Grades 1–2
This lesson can be taught in 1–2 class periods.

Lesson Introduction:
The focus for younger students in Women's Suffrage is on citizenship and the value of voting. Students will read through Effie Hobby's story and have a chance to ask questions.

As a class, discuss the role of a person in a democracy. Ask students about the government in the United States and ask how that government is put into place. Encourage students to talk about voting, not only for governments but also in their lives. For example, school elections or even when parents give their kids a choice on what to eat for breakfast. Write words on the board like vote, citizen, participate, decide, etc.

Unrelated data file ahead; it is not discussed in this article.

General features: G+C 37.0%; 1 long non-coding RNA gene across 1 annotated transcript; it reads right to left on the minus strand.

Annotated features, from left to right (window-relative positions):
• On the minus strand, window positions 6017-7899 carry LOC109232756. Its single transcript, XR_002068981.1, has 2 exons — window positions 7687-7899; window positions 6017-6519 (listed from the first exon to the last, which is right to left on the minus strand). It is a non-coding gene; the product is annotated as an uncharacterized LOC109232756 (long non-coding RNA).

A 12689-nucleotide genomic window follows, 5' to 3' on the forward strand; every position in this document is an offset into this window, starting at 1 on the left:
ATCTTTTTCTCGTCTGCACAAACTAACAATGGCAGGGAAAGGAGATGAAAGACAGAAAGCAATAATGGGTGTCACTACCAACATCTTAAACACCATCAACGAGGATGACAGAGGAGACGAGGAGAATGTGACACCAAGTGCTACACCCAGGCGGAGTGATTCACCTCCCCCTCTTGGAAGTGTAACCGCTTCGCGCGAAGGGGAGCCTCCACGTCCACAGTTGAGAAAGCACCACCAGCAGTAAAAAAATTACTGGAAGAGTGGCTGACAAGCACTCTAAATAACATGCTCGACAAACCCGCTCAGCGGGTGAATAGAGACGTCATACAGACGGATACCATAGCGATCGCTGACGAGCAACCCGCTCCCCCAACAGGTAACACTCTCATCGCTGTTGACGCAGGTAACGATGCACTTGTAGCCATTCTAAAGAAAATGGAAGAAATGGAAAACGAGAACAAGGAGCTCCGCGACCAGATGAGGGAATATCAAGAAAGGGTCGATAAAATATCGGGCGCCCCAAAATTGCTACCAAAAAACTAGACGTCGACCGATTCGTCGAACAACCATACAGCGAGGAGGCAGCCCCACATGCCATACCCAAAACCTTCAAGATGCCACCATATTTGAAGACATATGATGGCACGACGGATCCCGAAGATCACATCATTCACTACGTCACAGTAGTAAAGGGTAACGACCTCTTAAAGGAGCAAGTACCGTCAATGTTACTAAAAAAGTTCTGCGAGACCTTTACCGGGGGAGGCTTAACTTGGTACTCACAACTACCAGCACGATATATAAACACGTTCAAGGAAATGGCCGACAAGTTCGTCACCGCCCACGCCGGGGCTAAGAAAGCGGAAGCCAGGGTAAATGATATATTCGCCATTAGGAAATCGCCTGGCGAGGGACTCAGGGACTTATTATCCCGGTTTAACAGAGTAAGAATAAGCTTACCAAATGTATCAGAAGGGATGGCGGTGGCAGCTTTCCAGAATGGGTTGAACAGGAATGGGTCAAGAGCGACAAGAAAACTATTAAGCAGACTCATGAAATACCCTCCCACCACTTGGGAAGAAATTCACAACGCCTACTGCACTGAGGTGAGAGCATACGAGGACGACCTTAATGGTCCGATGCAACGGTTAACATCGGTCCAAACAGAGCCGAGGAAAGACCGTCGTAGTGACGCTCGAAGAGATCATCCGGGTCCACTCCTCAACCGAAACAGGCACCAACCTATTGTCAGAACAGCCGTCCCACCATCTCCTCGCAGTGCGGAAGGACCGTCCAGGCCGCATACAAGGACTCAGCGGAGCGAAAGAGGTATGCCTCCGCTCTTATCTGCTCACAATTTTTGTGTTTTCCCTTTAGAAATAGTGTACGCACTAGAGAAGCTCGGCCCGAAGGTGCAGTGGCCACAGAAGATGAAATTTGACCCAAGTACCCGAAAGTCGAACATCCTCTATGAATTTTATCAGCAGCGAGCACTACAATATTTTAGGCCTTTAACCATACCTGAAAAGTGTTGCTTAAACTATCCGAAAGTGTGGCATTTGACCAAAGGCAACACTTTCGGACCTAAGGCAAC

Depending on the availability of computers and the class reading level, read Effie Hobby's story about voting in 1920. You can do this with a projector or print out the story beforehand, reading aloud to students as you would a book. Discuss each Think About It question as you read aloud. If several computers are available and students are relatively independent readers, have students grouped around the computer where they can read along as you read aloud.

Regroup for a class discussion about Effie's story. See Discussion Starters below.

Discussion Starters

• What does it mean to live in a democracy?
• Why would women ever not have the right to vote?
• Who has the right to vote today? Who does not have that right?
• What does it mean to be a citizen?
• Why is it important to vote?
• Why do you think Effie Hobby has voted in every presidential election?
• How can kids be good citizens?

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